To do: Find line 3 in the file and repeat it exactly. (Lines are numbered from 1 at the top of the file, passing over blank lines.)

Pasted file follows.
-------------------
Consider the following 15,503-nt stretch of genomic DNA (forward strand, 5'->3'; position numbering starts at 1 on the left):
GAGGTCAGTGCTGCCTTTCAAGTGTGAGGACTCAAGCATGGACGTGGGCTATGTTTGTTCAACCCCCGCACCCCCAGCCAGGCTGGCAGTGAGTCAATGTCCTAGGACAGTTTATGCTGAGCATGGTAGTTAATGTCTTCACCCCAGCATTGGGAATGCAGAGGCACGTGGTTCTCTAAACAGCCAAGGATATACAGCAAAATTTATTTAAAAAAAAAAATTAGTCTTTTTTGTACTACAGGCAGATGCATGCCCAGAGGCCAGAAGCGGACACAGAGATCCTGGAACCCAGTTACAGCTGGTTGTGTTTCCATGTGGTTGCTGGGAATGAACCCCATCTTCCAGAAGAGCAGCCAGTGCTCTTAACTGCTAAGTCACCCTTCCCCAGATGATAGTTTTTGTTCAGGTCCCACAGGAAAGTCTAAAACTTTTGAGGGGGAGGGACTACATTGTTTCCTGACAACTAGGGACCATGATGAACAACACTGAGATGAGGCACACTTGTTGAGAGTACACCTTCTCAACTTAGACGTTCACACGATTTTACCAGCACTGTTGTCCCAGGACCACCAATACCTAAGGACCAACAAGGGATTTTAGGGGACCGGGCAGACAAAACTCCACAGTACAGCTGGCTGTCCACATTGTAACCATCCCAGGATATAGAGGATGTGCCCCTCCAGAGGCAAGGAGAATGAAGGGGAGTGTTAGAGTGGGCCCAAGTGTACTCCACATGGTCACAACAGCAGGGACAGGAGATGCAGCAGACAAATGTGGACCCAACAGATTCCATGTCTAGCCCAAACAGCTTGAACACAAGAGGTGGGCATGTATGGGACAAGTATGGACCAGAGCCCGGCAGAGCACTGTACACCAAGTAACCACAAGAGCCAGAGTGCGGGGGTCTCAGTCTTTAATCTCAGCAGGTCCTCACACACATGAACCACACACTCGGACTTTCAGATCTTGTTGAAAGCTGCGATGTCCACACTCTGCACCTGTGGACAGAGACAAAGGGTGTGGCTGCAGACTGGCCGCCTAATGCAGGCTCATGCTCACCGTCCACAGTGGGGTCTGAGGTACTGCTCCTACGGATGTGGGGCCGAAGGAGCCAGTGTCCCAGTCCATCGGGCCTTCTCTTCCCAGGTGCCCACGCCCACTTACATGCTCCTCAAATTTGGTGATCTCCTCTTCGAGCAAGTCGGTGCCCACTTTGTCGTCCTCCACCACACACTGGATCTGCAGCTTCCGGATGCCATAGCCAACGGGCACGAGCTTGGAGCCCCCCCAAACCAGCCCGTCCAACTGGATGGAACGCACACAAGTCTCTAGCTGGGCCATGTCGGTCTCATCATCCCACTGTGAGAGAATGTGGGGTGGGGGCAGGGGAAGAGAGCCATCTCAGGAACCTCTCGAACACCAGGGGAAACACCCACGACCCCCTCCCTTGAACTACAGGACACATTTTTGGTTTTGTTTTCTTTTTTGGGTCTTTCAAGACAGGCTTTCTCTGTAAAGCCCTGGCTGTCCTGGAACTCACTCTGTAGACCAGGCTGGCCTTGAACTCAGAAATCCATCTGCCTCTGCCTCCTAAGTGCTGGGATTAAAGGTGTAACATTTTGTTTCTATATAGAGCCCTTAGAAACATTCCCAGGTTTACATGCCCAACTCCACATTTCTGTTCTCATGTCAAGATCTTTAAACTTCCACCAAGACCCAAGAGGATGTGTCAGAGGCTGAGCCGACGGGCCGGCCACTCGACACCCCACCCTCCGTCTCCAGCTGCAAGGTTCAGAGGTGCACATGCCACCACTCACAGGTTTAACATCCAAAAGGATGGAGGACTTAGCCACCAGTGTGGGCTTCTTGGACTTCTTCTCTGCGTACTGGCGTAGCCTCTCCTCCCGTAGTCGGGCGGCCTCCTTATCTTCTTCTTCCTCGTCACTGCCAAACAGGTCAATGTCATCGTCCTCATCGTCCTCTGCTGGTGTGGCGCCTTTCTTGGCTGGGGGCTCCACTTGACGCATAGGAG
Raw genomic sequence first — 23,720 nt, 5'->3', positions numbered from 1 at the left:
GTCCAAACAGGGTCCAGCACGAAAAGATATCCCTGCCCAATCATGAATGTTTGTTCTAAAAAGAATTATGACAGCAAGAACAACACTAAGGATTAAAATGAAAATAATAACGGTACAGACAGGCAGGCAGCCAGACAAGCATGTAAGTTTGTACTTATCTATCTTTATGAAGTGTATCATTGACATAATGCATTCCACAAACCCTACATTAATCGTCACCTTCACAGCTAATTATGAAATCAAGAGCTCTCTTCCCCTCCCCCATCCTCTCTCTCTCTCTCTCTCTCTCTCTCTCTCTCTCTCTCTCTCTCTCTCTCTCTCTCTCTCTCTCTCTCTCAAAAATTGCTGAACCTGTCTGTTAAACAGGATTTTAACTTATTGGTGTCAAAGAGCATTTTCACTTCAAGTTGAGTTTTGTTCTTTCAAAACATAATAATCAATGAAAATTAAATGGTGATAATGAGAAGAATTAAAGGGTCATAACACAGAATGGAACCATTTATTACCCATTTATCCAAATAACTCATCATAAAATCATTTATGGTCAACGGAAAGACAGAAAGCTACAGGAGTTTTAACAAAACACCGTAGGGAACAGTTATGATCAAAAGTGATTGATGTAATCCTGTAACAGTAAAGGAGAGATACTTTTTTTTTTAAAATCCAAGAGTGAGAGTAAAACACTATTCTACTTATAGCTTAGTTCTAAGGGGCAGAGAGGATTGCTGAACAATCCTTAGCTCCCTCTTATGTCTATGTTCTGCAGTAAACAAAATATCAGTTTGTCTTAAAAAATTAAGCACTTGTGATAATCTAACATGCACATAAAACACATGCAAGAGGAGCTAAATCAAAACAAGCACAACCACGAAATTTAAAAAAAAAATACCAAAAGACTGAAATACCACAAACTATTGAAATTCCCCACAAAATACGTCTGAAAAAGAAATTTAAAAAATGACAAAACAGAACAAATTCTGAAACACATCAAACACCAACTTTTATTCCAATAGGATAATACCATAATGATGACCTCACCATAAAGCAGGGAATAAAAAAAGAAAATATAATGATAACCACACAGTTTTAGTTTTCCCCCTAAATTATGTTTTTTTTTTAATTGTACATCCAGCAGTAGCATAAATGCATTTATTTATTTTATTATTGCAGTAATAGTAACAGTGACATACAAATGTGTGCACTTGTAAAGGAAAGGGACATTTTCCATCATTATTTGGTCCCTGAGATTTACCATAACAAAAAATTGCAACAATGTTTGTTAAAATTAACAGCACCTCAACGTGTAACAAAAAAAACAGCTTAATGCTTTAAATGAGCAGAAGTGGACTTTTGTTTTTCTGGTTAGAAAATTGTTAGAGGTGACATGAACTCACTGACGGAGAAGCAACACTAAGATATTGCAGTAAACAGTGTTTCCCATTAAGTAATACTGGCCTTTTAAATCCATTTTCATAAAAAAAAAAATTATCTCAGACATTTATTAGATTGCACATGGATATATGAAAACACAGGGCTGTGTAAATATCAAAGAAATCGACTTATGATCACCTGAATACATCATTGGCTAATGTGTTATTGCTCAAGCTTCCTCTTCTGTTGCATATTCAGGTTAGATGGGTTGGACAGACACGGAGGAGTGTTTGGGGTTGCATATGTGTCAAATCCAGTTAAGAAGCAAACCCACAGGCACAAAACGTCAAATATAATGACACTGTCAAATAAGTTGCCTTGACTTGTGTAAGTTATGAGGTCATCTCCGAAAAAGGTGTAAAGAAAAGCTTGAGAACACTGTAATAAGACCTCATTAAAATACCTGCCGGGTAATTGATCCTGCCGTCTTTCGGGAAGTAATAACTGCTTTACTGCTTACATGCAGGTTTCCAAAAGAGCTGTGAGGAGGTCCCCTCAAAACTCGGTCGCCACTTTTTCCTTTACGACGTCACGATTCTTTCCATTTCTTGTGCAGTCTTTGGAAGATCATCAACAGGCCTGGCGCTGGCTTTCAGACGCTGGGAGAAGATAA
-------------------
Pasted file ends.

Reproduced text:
Raw genomic sequence first — 23,720 nt, 5'->3', positions numbered from 1 at the left: